In the pan-European world (by which I mean Western Europe plus North America and Australasia, but not east-central Europe), analysis of these wars has centred on the presumed weakness of civil society in those states and the low level of their historic concern for human rights. No one who has read the press in Western Europe can have missed the degree to which coverage of the post-Communist world has focused on the absence of the higher level of modernity found in the pan-European world.

Equally striking is how little attention has been paid – by the press, by politicians, and especially by social scientists – to what has changed since 1989 in the pan-European world itself. Political regimes which had built their national logic on the Cold War discovered that the arrangements they had sustained for forty years now seemed pointless, to their voters and to the politicians themselves. Why in Italy have a system of coalitions built around a permanent Christian Democratic majority if there is no Cold War? What is there now to hold a Gaullist party together in France, or even the CDU in Germany? Why should the US Republican Party continue to be bound by the constraints of a ‘bilateral foreign policy’? The consequence of these self-doubts is that the major conservative parties in the pan-European world are crumbling, torn apart by divisions between economic liberalism and social conservatism, whether of the kind that wishes the state to rectify the degraded morality of the citizenry or the kind that retains a paternalist concern for social safety-nets.

The centre-left parties, most of which call themselves social-democratic, are in trouble, too. The collapse of Communism was only the culmination of a spreading disillusionment with the Old Left in all its three main versions, Communism, social-democracy and national liberation: a disillusionment that followed, not so paradoxically, from the movements’ success – their accession to power around the world. For once in power, they showed themselves incapable of fulfilling their historic promise.

In Western Europe, by and large, the Old Left meant social-democrats. People may still vote for these parties as a pis aller, but since 1968, let alone 1989, no one dances in the streets when they win an election. No one expects them to bring about a revolution, not even a peaceful one. And most disillusioned of all are their own leaders, who are reduced to the centrist language of der Mitte. With this disillusionment has come a disengagement from the processes of the state. Before, states had been tolerated by their populations, even regarded as potential agents of social transformation. Now they were coming to be seen primarily as agents of corruption and of the use of unnecessary force – no longer the citizen’s rampart but the citizen’s burden.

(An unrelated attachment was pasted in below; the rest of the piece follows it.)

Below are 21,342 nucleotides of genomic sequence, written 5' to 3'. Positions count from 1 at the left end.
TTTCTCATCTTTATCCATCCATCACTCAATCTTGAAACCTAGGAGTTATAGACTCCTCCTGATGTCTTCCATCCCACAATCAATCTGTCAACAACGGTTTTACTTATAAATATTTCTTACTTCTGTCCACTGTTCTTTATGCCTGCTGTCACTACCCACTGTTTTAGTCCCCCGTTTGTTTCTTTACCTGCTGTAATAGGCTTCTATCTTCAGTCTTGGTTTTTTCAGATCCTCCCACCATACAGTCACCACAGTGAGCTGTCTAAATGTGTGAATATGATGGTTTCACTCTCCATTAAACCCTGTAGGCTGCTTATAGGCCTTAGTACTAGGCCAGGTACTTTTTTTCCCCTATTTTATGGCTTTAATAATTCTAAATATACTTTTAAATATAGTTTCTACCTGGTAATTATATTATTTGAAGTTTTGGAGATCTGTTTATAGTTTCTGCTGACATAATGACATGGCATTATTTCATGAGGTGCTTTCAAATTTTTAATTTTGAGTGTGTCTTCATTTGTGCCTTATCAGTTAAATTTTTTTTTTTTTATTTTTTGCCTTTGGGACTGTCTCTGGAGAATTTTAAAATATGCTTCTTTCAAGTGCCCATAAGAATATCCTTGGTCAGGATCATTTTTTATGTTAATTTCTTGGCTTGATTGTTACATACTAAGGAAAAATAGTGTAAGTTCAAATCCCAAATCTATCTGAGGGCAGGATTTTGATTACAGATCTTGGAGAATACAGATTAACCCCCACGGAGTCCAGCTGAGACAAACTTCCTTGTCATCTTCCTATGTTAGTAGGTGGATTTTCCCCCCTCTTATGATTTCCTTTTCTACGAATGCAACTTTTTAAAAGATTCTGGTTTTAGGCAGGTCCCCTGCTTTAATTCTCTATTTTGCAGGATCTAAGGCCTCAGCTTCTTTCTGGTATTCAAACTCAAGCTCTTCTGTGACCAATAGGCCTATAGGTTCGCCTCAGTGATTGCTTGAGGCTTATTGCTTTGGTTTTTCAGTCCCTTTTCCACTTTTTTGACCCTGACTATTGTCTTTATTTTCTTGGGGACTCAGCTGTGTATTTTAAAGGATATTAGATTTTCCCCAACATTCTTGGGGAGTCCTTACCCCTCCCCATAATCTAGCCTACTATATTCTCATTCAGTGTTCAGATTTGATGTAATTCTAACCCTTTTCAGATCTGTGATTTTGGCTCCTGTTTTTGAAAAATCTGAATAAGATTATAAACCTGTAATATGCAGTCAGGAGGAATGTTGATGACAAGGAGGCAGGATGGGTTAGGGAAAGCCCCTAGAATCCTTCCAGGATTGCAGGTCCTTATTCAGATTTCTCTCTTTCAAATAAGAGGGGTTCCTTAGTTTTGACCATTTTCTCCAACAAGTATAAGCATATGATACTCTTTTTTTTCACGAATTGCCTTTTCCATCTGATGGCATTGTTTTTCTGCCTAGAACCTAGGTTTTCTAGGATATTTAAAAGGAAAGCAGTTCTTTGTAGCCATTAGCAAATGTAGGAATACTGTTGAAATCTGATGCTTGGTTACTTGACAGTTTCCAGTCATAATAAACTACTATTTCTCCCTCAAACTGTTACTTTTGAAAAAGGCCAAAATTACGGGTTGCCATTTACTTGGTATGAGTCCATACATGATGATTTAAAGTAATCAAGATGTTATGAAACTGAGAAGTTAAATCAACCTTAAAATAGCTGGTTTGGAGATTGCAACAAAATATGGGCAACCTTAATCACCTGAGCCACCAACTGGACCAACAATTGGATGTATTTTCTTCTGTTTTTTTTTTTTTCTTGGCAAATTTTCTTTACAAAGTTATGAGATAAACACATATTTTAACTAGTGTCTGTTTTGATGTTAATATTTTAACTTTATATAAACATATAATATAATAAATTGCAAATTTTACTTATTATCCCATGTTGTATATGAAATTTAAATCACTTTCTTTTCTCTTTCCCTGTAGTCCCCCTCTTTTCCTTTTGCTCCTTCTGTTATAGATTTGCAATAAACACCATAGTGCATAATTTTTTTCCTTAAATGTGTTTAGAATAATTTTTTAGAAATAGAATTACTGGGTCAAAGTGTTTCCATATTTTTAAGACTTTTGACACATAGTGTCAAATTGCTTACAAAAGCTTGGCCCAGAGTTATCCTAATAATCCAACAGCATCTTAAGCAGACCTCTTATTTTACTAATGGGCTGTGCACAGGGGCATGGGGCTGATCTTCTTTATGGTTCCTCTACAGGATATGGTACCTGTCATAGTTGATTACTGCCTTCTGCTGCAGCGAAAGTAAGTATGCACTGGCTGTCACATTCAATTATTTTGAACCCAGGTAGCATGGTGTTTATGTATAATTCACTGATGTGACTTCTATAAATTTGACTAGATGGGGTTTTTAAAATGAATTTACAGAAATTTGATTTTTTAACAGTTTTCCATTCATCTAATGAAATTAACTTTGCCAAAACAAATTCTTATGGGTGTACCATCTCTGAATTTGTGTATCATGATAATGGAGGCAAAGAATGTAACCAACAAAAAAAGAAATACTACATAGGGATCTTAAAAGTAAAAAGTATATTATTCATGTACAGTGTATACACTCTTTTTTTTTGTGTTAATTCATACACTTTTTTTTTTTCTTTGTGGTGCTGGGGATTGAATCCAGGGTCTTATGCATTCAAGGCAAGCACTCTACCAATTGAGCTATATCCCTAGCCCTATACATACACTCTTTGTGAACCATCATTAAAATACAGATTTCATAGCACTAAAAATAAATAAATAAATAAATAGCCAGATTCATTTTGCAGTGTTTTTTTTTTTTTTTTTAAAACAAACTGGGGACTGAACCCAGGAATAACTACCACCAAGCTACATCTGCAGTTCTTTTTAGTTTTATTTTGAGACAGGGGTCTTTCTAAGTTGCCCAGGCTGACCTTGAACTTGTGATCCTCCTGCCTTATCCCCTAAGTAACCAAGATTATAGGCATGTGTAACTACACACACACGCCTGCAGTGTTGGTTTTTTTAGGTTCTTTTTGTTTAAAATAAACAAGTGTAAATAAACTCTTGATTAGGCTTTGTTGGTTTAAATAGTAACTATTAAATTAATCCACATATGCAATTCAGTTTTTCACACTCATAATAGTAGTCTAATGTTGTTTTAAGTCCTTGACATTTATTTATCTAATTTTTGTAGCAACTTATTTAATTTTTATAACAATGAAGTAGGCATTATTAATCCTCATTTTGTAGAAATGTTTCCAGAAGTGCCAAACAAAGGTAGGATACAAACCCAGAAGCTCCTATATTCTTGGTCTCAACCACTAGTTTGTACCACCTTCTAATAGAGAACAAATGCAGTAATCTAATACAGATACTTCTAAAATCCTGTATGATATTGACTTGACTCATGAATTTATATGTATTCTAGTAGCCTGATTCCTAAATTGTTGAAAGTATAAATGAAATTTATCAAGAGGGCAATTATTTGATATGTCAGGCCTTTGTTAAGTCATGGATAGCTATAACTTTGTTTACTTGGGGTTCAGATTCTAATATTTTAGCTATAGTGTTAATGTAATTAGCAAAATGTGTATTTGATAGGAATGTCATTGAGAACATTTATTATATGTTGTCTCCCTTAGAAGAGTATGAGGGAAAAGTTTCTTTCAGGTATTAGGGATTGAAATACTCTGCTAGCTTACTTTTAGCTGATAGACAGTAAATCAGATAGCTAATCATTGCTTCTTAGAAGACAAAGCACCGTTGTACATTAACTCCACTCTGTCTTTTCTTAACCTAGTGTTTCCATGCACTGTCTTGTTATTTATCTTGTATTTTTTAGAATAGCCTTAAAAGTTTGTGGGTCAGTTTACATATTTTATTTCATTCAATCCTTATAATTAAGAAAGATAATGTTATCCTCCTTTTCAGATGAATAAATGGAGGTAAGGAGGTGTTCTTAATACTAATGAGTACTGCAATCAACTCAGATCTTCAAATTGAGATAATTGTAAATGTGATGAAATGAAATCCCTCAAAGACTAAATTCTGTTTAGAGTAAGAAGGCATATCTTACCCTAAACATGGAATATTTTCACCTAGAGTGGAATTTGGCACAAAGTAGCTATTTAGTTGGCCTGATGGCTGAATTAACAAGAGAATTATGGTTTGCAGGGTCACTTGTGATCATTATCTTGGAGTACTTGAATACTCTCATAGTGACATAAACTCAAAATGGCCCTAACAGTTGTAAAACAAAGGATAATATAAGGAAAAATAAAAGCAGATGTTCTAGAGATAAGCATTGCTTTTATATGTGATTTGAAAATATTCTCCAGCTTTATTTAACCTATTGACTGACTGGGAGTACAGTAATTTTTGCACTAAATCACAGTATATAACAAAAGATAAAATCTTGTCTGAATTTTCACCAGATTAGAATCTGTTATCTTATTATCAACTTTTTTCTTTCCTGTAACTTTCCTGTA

Austria is merely one instance in a general pan-European trend. Why have a national coalition in the post-Communist era? Why vote for parties whose primary interest is in maintaining the political status quo? The end of the Cold War explains why the FPÖ received 26.9 per cent of the vote on 3 October 1999 – the highest percentage achieved by any far-right party in any European country since 1945. In 1995, Le Pen got 15.1 per cent, and this was a shock. But the two main conservative parties in France insisted that they would reject any support offered by the Front National at any level. In the regional elections of 1998, the conservative parties were able to form majorities in a large number of regions only with the support of FN politicians. When five leaders ignored the directive and obtained FN support for their regional governments, they were promptly expelled from their parties. In Italy, Berlusconi did form a government with the support of Fini and his Alianza Nazionale, a party similar to Haider’s, but Fini had renounced his neo-fascist past before the elections.